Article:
Mr. Turner

Movie Information

The Story: A film on the last 25 years of the British landscape painter J.M.W. Turner. The Lowdown: This is nothing short of a masterpiece with a central performance of immense, if hard to penetrate, power from Timothy Spall. But be warned, it's a prickly, difficult film that lacks much in the way of a traditional narrative structure.
Genre: Biographical Drama
Director: Mike Leigh
Starring: Timothy Spall, Paul Jesson, Dorothy Atkinson, Marion Bailey, Lesley Manville, Ruth Sheen
Rated: R



Calling Mike Leigh’s Mr. Turner a biographical drama is grasping at straws for a genre. It is most certainly not a biopic in any sense of the word. Put it up against 2014’s big noise biopics — The Theory of Everything, Unbroken, American Sniper, even The Imitation Game — and you’ll see what I mean. It’s nothing like them. In fact, the two-and-a-half-hour trip into the mind and times of the British painter J.M.W. Turner (Timothy Spall in what should have been an Oscar winning performance) isn’t really like anything else. The closest thing to it is probably Leigh’s 1999 film on Gilbert and Sullivan and the creation of The Mikado, Topsy Turvy. And even that’s deceptive as a comparison because the tones are quite different. However, the films are similar in that they are both more character study than biography, both more of a personal exploration into the creative mind, and they both just drop the viewer into the proceedings without any setup.




To say that Leigh isn’t interested in spoon-feeding the viewer is an understatement. Here is the world, the character, the mind of Turner as he — and his star — see it. Make of it what you will. That’s a challenge to the viewer, but one that pays dividends if you’re up to accepting that challenge. There’s not much story in the traditional sense — just a look in on Turner’s life from the age of about 50 until his death. We meet the man more or less fully formed. As far as the film is concerned, he has no childhood, no formative past. Oh, the past tries to sneak up on him and lay claim to him in the form of his biological children, but he isn’t interested. There’s also no struggling artist depicted here. Turner is an established painter from the onset of the film.




The struggle here is of a different kind — that of the artist who courts disaster by moving ahead of his audience, pursuing visions that are not in keeping with the work that’s expected of him. Here, however, that struggle is made more difficult by the seemingly misanthropic nature of a man who does not court favor, and who is either uninterested in, or incapable of explaining, what he’s trying to achieve. It’s a case of the spectator being shown the work and its creator leaving him or her to understand it. Very much the same can be said of Leigh’s film. It has no interest in explaining itself. Here it is — dig into it yourself.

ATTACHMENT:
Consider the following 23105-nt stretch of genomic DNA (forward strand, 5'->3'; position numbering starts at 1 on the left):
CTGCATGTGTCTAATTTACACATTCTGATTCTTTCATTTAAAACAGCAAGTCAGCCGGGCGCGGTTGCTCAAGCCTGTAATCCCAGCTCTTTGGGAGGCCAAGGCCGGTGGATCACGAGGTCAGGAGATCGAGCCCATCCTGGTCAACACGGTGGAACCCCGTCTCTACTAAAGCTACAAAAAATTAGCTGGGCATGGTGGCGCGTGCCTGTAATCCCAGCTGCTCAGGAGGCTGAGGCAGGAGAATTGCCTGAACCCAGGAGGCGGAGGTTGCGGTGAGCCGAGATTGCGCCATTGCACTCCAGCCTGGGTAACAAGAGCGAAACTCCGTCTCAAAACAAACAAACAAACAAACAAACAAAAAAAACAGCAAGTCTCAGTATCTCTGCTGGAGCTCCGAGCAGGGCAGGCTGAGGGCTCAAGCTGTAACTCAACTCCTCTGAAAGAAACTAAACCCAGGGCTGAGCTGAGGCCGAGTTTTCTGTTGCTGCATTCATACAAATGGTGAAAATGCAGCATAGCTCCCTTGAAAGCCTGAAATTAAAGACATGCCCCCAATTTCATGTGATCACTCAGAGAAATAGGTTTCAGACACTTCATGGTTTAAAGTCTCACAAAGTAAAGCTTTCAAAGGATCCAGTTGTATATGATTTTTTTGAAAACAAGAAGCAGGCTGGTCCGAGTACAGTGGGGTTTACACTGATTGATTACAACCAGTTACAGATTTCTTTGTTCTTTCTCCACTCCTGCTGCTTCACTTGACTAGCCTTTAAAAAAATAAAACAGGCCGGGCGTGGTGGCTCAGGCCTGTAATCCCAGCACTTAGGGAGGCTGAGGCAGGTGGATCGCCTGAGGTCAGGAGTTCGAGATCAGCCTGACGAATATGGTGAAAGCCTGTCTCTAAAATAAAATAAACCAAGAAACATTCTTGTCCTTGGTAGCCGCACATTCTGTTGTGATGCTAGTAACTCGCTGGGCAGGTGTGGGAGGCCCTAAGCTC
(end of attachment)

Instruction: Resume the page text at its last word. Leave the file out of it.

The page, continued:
Here, too, is Turner without explanation. He’s not the most communicative character imaginable. He’s curt, ill-tempered and often merely grunts rather than saying anything. He has a reasonably comfortable life and can move freely among his peers, though he often seems as amused by their work as they are increasingly baffled by his. He has a weird sexual relationship with his simple, but doting housekeeper (Dorothy Atkinson) that is depicted in such a way that some critics remark that he rapes her — something I didn’t see at all. At the same time, he has a fairly normal relationship with his aging father (Paul Jesson), who, for as long as possible, happily acts the part of his son’s errand boy, publicist, stage-manager and watchdog. Turner’s later relationship with the widow (Marion Bailey) he meets in the seaside town of Margate might also be viewed as relatively normal, though it’s part of a double-life, and it’s hard not to see her as a kind of substitute for his father.




In the end, this is a film about a man who saw things as no one else could see them — something amazingly captured in cinematographer Dick Pope’s luminous digital imagery — but who, beneath it all, was a fairly ordinary, even crude, man. He was a man who never really stopped being the working class son of a barber. Intellectualism was not part of his makeup. You get the sense in Spall’s masterful performance that this Turner may not even really grasp his own gifts, but he never questions them or their importance. I have loved Spall since I first saw him as Dr. Polidori in Ken Russell’s Gothic (1986), but this, I believe, is his finest work to date. It will certainly be a tough act to follow. So too will the film be for Mike Leigh. It is magnificent in all its thorny brilliance — much like the filmmaker himself. No, it’s not going to be to everyone’s taste. The lack of a normal story structure will baffle and even bore some viewers. But I highly recommend trying it. If you can tap into its vibe, it’s amazing. Rated R for some sexual content.


About Ken Hanke
Head film critic for Mountain Xpress from December 2000 until his death in June 2016. Author of books "Ken Russell's Films," "Charlie Chan at the Movies," "A Critical Guide to Horror Film Series," "Tim Burton: An Unauthorized Biography of the Filmmaker."

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4 thoughts on “Mr. Turner

      • Ken Hanke

        Having watched the first hour of the film again, it seems to me that the existence of some kind of odd sexual relations have long existed between the two. She follows him around in some agitated state of anticipation and is quite willing to receive a good groping early on. The trick, I think, with a film like this is that it tells you so very little and instead merely observes. What you make of those observations is up to you, but she clearly dotes on the man and assumes some sort of relationship exists between them.

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